When African countries adopted the anti-Israel OAU Resolution in 1973, they appealed to the Arab countries to offer them concessionary oil prices to compensate those (poor Sub-Saharan African countries) for the sharp increase in petroleum prices following the 1973 Arab-Israeli war.  However, the oil rich Arab states like Saudi Arabia, Qatar, Kuwait etc only made vague assurances about African-Arab solidarity. African leaders felt cheated by their ‘Arab brothers,’ because prior to 1973, Israel had offered practical help in irrigation, water resources management etc  and Israeli experts were implementing practical projects that were improving human development in most Black African countries, most of whom  were very poor.  On the contrary, Arab countries were largely concerned with using the OAU as a diplomatic Forum for issuing vitriolic denunciations of Israel’s ‘Zionist expansionist policies’.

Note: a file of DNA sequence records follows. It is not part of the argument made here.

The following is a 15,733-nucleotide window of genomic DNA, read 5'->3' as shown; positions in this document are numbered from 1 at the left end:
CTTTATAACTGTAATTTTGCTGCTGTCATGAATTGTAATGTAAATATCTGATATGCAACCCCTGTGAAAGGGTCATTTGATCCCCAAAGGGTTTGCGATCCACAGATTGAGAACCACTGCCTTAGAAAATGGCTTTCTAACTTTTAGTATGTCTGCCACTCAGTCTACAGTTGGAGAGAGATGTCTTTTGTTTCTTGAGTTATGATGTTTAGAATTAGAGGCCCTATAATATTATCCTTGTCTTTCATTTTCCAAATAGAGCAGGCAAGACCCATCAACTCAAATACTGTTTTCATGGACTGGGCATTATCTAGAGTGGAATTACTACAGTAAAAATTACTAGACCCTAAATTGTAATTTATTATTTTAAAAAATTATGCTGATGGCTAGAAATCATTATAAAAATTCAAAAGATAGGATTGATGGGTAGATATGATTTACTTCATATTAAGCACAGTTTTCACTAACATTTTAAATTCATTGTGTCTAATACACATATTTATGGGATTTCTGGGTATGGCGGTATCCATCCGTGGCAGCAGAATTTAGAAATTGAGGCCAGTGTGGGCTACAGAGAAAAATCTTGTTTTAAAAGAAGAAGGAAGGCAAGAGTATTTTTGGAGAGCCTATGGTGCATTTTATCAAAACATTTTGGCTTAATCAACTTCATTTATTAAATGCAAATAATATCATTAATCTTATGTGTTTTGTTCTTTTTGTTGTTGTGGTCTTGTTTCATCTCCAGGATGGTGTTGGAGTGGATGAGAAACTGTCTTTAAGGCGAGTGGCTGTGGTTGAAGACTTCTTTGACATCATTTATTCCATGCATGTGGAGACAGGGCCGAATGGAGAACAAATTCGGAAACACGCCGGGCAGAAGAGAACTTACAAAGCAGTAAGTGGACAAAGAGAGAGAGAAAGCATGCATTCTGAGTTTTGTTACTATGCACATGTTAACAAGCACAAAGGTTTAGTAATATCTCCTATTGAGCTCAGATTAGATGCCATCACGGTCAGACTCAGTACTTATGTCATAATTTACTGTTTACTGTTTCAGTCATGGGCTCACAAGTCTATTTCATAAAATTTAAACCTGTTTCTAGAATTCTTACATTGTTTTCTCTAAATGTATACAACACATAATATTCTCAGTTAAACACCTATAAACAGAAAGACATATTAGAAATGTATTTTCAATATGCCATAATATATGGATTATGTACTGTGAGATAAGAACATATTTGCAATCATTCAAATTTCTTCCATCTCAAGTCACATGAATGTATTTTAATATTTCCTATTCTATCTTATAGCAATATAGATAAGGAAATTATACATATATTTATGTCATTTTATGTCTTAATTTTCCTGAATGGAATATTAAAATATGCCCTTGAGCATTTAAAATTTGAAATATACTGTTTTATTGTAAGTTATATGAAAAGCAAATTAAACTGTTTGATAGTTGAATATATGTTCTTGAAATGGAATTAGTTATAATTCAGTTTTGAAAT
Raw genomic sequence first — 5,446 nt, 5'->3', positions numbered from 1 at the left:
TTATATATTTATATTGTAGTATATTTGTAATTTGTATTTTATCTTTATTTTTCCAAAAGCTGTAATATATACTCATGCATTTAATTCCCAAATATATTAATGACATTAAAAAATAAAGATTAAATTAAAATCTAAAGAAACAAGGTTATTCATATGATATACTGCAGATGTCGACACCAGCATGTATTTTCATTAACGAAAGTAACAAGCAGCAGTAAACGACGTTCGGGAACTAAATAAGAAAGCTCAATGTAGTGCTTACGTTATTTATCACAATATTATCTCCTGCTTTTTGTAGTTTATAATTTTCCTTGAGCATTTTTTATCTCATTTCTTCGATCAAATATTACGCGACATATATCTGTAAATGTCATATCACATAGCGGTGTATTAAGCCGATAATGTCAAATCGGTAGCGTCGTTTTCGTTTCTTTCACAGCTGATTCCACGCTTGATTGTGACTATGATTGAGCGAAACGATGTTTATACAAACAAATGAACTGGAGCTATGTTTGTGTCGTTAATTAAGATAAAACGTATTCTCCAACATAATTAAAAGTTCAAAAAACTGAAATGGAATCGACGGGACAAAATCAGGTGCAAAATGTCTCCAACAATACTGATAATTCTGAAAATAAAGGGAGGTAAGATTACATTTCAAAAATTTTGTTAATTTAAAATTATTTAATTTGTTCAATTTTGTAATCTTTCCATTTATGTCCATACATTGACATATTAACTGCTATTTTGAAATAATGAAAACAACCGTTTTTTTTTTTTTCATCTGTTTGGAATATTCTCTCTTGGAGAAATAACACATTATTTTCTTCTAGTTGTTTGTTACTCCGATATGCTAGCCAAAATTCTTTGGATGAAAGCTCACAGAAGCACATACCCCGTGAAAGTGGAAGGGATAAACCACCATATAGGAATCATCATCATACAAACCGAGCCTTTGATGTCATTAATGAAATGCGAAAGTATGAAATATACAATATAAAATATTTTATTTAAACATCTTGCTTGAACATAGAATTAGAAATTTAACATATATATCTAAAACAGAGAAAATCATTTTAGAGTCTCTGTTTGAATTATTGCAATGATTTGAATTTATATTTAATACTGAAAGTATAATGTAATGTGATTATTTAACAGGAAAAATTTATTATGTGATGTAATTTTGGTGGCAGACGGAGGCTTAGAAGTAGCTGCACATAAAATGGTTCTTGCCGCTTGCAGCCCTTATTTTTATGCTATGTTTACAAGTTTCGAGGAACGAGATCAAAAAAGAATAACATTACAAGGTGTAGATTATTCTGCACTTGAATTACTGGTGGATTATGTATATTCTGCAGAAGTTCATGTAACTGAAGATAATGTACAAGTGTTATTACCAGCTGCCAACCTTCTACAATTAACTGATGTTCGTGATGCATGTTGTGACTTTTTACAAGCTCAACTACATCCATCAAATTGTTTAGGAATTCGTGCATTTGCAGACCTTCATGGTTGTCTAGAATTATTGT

African countries, noticed that instead of channeling resources to mitigate the adverse impact of increased petroleum prices on sub-Saharan African countries into the African Development Bank (AfDB), the Arab League established a rival institution, the Khartoum based Arab Bank for Economic Development in Africa (BADEA). This institution came to link disbursement of resources to diplomatic hostility to Tel Aviv. African countries that did not chant Anti Israeli rhetoric would not receive BADEA resources. In 1974, Black African leaders led by Zambia’s first President Kenneth Kaunda thwarted a bid by Arab League member Somalia to install a Somalian diplomat to become OAU Secretary-General.  Cameroon eventually provided a diplomat to head the OAU.  In 1977, Kaunda echoing Black Africa’s frustration with the Arab League, observed at the first Arab-African Summit held in Cairo, Egypt in 1977, that attendance of Heads of State of petroleum rich Arab countries was poor. Kaunda also scolded the Arab countries for pouring their surplus petro-dollars into sovereign wealth funds of Western Capitalist countries rather than in projects to boost agriculture production and food security in Africa, South of the Sahara.